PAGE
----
Douglas: The biggest factor I can attribute to our success was that everyone was truly motivated to succeed. The project goals were real; they were clearly articulated; and they were understood by all team members and trades people. It was a great example of “IPD” before there was IPD. On all of the projects that I have been involved in since, I have tried to implement these basic IPD principles.
Casey: An atmosphere of open communications, trust and having competent and committed people engaged at every stage of the project.
OP: In your experience, what can Owners do to ensure success?
Douglas: Owners should never underestimate their role in the process to help motivate their teams and implement principles of IPD. Simple signs of appreciation make a big difference. I always encourage my Owners to host milestone events, present safety or quality awards and simply attend weekly subcontractor meetings to thank everyone for their efforts. I even had one Owner that insisted in personally working the grill at a monthly luncheon for the workers. Things like that make a big difference to morale. The payoff is creating a highly motivated team that delivers better quality at a faster pace.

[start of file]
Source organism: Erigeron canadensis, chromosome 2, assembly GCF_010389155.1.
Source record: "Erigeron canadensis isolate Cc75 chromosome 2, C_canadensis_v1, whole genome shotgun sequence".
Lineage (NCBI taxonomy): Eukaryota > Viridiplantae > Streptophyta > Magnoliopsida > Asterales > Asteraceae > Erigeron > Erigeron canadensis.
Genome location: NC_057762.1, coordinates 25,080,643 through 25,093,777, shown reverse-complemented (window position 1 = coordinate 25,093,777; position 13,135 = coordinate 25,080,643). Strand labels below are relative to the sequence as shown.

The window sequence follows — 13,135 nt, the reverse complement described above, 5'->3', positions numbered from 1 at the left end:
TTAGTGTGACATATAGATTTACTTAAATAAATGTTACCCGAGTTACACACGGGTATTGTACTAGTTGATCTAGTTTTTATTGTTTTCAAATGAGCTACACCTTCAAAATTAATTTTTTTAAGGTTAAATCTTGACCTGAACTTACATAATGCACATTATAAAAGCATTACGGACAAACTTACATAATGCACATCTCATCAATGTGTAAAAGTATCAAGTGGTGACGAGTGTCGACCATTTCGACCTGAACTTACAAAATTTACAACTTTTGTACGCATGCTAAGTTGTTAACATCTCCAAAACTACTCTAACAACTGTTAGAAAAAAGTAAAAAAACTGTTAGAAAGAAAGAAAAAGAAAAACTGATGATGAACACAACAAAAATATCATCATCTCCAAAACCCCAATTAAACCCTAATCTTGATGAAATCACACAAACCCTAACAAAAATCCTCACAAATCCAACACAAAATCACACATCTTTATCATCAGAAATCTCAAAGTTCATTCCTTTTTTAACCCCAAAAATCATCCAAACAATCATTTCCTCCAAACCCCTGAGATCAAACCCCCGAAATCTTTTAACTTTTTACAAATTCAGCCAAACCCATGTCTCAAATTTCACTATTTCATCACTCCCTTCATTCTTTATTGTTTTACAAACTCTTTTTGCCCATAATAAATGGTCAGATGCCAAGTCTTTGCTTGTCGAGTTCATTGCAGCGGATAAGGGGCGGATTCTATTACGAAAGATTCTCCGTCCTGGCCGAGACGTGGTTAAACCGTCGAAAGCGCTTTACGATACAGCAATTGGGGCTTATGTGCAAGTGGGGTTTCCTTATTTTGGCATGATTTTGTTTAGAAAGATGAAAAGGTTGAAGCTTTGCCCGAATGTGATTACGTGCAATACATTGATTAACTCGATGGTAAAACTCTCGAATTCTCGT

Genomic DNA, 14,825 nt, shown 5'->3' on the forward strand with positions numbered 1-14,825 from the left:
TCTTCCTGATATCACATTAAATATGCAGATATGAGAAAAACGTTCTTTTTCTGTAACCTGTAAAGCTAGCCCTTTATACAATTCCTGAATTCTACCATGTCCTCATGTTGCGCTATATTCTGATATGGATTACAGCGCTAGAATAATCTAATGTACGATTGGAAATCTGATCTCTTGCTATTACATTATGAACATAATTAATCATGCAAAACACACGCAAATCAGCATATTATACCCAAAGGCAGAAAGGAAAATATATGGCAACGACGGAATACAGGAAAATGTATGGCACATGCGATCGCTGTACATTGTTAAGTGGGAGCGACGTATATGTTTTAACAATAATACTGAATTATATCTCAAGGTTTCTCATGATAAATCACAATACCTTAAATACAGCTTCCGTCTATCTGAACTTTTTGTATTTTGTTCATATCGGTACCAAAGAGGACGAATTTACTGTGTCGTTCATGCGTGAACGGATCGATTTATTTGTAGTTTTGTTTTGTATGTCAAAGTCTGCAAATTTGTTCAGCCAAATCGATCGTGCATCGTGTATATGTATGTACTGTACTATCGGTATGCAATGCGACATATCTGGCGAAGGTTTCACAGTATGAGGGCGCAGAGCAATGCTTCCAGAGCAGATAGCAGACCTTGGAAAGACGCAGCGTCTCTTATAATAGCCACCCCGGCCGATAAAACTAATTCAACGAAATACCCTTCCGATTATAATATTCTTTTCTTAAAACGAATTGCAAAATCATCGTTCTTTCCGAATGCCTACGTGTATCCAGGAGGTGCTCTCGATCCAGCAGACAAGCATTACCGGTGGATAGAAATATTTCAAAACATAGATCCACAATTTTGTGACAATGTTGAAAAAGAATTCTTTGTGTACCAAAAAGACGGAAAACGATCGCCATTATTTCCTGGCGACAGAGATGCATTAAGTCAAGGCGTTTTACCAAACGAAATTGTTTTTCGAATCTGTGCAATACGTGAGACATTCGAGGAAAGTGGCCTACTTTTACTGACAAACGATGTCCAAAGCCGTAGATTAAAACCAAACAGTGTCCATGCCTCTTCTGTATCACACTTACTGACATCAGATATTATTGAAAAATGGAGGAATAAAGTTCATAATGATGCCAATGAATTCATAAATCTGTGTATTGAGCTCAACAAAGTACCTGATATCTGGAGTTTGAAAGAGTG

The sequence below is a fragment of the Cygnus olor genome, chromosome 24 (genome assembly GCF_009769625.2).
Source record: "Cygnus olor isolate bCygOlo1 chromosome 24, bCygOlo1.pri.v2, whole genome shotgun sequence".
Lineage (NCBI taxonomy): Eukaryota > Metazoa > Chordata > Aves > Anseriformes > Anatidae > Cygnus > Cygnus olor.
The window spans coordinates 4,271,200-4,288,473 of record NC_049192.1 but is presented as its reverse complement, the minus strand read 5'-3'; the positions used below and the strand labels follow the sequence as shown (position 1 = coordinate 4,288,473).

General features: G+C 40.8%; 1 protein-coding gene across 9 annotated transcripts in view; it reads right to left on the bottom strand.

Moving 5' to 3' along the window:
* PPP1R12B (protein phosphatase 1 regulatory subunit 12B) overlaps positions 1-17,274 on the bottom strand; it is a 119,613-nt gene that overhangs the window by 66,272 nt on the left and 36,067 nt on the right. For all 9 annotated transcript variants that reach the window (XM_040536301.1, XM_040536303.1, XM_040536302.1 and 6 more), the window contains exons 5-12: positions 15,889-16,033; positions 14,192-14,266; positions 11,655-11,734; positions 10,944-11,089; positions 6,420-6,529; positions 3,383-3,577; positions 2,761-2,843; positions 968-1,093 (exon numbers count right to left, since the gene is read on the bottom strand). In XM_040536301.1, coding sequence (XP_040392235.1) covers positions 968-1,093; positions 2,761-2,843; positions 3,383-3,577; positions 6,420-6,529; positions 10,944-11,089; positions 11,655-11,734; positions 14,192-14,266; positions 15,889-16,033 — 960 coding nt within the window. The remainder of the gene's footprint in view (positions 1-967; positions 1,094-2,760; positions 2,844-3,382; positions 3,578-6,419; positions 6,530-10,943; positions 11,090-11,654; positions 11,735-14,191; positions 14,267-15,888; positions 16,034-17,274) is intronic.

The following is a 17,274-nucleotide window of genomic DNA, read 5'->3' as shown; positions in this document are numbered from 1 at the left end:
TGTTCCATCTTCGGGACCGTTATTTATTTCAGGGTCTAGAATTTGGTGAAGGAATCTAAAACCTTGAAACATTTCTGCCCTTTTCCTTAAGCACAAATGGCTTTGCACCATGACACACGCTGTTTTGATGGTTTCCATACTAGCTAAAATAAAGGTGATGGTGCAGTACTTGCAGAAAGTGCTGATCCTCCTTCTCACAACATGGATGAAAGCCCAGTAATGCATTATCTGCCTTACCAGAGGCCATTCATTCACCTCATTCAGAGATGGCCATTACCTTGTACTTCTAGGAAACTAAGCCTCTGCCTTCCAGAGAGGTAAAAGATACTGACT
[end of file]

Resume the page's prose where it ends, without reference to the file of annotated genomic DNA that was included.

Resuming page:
Casey: Have a clear scope of work or program; make timely decisions; hire the best consultants; pay fair fees for services; and trust your consultants and contractors.
OP: What should owners avoid doing to ensure project success, from your point of view?
Douglas: Owners should avoid separation between themselves and the vendors and instead give as much information as possible about the project so that the vendors are just as invested in the project as the Owner.
Casey: Not being engaged 100 percent in the decision-making process causes problems. Avoid delaying, over-analyzing, delegating the decisions. Defer to the builder’s recommendations based on our expertise an experience.
OP: What is a major lesson you have learned from past projects, and how has it affected your future projects going forward?
Douglas: Because contractors can take the “sticks and bricks” approach to a building instead of understanding the importance of the buildings purpose in the end, I now strive to engage the Owner and have them articulate what it is that we are building; and what they need from us and why. For example, when we were building a medical research building for Emory University, I asked the researchers to come in and talk to construction foreman and make sure that they knew how critically important an early completion was to their research. The researchers did a wonderful job of explaining how an early delivery equated to saving lives.